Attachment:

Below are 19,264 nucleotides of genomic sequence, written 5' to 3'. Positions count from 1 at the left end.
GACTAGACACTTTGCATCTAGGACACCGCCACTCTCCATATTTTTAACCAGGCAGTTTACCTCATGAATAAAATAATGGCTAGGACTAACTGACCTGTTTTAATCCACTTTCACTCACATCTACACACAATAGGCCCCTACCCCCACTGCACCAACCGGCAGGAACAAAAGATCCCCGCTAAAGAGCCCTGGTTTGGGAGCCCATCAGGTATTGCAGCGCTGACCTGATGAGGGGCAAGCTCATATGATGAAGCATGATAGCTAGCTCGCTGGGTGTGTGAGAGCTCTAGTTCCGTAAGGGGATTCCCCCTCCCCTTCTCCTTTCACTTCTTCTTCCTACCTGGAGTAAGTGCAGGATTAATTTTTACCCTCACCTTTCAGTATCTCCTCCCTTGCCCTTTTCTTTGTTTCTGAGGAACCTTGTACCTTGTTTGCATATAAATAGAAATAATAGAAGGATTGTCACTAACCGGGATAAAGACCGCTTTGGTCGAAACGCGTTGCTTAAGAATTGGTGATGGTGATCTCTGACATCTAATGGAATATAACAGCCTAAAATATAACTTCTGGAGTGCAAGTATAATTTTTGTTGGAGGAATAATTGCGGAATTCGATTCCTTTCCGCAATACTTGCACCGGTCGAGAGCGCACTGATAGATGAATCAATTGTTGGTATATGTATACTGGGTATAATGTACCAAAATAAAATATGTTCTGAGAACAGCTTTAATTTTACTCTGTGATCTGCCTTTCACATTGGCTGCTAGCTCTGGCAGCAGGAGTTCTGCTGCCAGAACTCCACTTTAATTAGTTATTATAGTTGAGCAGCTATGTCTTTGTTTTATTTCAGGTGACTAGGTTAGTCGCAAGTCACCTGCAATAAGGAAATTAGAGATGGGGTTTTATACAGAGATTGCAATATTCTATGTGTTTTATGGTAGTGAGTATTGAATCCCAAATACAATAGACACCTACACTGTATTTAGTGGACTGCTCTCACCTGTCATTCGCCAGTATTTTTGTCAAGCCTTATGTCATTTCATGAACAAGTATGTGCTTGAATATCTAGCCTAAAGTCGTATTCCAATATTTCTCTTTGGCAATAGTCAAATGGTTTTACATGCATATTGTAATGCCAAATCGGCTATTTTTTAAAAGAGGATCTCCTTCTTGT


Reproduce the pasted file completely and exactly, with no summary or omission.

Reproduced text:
Below are 19,264 nucleotides of genomic sequence, written 5' to 3'. Positions count from 1 at the left end.
GACTAGACACTTTGCATCTAGGACACCGCCACTCTCCATATTTTTAACCAGGCAGTTTACCTCATGAATAAAATAATGGCTAGGACTAACTGACCTGTTTTAATCCACTTTCACTCACATCTACACACAATAGGCCCCTACCCCCACTGCACCAACCGGCAGGAACAAAAGATCCCCGCTAAAGAGCCCTGGTTTGGGAGCCCATCAGGTATTGCAGCGCTGACCTGATGAGGGGCAAGCTCATATGATGAAGCATGATAGCTAGCTCGCTGGGTGTGTGAGAGCTCTAGTTCCGTAAGGGGATTCCCCCTCCCCTTCTCCTTTCACTTCTTCTTCCTACCTGGAGTAAGTGCAGGATTAATTTTTACCCTCACCTTTCAGTATCTCCTCCCTTGCCCTTTTCTTTGTTTCTGAGGAACCTTGTACCTTGTTTGCATATAAATAGAAATAATAGAAGGATTGTCACTAACCGGGATAAAGACCGCTTTGGTCGAAACGCGTTGCTTAAGAATTGGTGATGGTGATCTCTGACATCTAATGGAATATAACAGCCTAAAATATAACTTCTGGAGTGCAAGTATAATTTTTGTTGGAGGAATAATTGCGGAATTCGATTCCTTTCCGCAATACTTGCACCGGTCGAGAGCGCACTGATAGATGAATCAATTGTTGGTATATGTATACTGGGTATAATGTACCAAAATAAAATATGTTCTGAGAACAGCTTTAATTTTACTCTGTGATCTGCCTTTCACATTGGCTGCTAGCTCTGGCAGCAGGAGTTCTGCTGCCAGAACTCCACTTTAATTAGTTATTATAGTTGAGCAGCTATGTCTTTGTTTTATTTCAGGTGACTAGGTTAGTCGCAAGTCACCTGCAATAAGGAAATTAGAGATGGGGTTTTATACAGAGATTGCAATATTCTATGTGTTTTATGGTAGTGAGTATTGAATCCCAAATACAATAGACACCTACACTGTATTTAGTGGACTGCTCTCACCTGTCATTCGCCAGTATTTTTGTCAAGCCTTATGTCATTTCATGAACAAGTATGTGCTTGAATATCTAGCCTAAAGTCGTATTCCAATATTTCTCTTTGGCAATAGTCAAATGGTTTTACATGCATATTGTAATGCCAAATCGGCTATTTTTTAAAAGAGGATCTCCTTCTTGT